Business leaders and insiders appreciate it when data gives them a thorough and accurate overview of the current situation. Just by looking at the numbers, they can tell where they stand relative to performance goals, and project where the future is going to trend.
However, not everyone can rapidly assimilate information and glean insights from the numbers alone. The various stakeholders in any organization may range from outside partners and investors to employees and association representatives. They may be very familiar with certain facets of a business, but not the whole.
From C-suite boardroom meetings down to reports, presentations, and internal memos, it’s essential to have some way of boiling data down into a more digestible form. And that’s where data visualization begins to play a prominent role. Companies can outsource the mundane tasks of analytics to data management solutions, but this creative process requires human input, collaboration, and consultation.
The dominance of vision
You probably don’t need science to tell you that vision is our most dominant sense, but the research indicates it’s overwhelmingly so. An estimated 80-85% of everything we perceive, learn, think, or do, is mediated through our sight.
Our brains are wired this way due to evolution. An advanced sense of vision allowed primitive humans to quickly react to danger. It also enabled our forerunners to perceive opportunities and coordinate, such as when hunting. And of course, survival is no good unless we remember those things by associating what we’ve learned from experience with the corresponding visual cues.
Vision is a complex function that helps us to rapidly process an even more complicated field of information. It does that by allowing us to focus on what’s important and eliminate what’s boring. When you step outside, whether you’re in a real jungle or an urban one, your eyes scout for threats: a wild animal, or an incoming vehicle. A world of sensory detail is parsed down in seconds to what matters.
Visual storytelling across domains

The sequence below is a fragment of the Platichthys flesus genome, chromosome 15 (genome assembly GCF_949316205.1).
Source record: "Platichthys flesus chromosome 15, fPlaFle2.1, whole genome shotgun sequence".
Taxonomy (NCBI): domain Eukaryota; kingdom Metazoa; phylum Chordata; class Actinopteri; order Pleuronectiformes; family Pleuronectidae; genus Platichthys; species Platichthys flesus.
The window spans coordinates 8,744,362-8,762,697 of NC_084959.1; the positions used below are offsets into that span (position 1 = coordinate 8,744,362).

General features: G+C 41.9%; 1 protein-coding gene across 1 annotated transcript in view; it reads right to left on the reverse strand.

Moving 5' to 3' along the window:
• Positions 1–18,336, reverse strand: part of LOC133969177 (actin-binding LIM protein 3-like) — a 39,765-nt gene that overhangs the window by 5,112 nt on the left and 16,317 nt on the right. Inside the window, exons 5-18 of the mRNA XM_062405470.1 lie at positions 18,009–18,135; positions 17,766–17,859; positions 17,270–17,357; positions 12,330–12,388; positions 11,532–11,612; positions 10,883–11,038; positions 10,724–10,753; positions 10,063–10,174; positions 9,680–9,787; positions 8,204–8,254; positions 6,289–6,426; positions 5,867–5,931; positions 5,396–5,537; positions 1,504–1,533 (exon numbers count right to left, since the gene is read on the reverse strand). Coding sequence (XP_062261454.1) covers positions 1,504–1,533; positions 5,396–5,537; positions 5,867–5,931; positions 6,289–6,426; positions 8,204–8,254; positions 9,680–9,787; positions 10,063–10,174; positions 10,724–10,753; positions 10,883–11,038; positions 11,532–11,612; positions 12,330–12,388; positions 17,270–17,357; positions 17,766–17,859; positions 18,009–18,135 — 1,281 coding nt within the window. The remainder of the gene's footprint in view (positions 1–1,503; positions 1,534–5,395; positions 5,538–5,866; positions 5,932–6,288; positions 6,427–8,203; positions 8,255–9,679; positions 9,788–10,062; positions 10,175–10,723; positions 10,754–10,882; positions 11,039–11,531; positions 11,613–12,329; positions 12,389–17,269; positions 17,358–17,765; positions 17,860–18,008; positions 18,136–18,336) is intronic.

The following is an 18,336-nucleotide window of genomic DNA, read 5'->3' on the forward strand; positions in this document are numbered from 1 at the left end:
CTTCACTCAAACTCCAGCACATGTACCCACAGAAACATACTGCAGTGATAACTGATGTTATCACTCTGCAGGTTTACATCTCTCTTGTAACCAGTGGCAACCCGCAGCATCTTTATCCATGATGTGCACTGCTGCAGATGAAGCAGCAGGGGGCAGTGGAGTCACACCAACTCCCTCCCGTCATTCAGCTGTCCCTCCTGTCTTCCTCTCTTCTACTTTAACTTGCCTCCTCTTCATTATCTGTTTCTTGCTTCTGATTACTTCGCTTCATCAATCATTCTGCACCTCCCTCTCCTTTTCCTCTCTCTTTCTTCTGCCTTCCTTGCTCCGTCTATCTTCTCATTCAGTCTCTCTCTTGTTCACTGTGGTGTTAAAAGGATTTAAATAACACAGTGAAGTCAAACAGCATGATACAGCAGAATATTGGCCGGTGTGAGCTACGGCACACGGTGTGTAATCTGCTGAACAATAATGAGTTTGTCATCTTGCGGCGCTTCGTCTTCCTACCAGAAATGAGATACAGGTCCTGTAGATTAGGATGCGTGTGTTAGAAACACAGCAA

This power isn’t limited to what we see in person. It translates to visual media, such as photography. A picture paints a thousand words, but not all pictures tell a story. What sets a professional photographer’s work apart from the amateur’s? It’s their ability to clearly convey emotion and meaning through imagery alone.
Given the vast improvements in quality when it comes to mobile phone camera technology, anyone can take a photograph with their smartphone. They can apply various filters using apps on that same device, and create good-looking images that are ready to post to social media.
But companies don’t just hire anyone with a smartphone to create marketing collateral. It’s not about simply taking pictures that look good. Those pictures need to be composed in a specific way to highlight important features while removing unnecessary details from focus or cropping them out entirely.
Making those staging and editing decisions requires a different skill: visual storytelling. And it’s the same sort of storytelling that goes into good data visualization. Many employees in a company can hack away at Excel or PowerPoint and come up with a graph or chart out of a given data set. But do those visuals really bring anything new to the table? Do they help to instantly relay the essence of what’s important within your data?
A Team effort
Effective data visualization lies at the intersection of several disciplines. Most notable among them are art, science, and data analysis, in addition to whatever specialized field an organization does business in.
Because it’s a complex endeavor, you can never leave this task to AI. Sure, there are many useful, high-powered, and sophisticated tools for business intelligence that can help out. Software like Microsoft Power BI and Google Analytics can churn out far more effective visuals than what you get out of standard Office templates.
But only a human, crunching the numbers to understand what truly matters, is capable of filtering out the noise on behalf of the less-invested, inclined, or skilled. Within any company, there may be only a handful of people capable of both processing this information and taking the time to do so. And if you throw in the required skill of visual storytelling, that number could go down to zero.
This is why data visualization is at its best when carried out in a team setting. Multiple disciplines are required. Human input is non-negotiable. Why search for a unicorn capable of doing everything, when you can bring together thought leaders, subject matter experts, and the design-inclined within your team? Collaborate, and you can present the data in a form that’s instantly accessible to all stakeholders.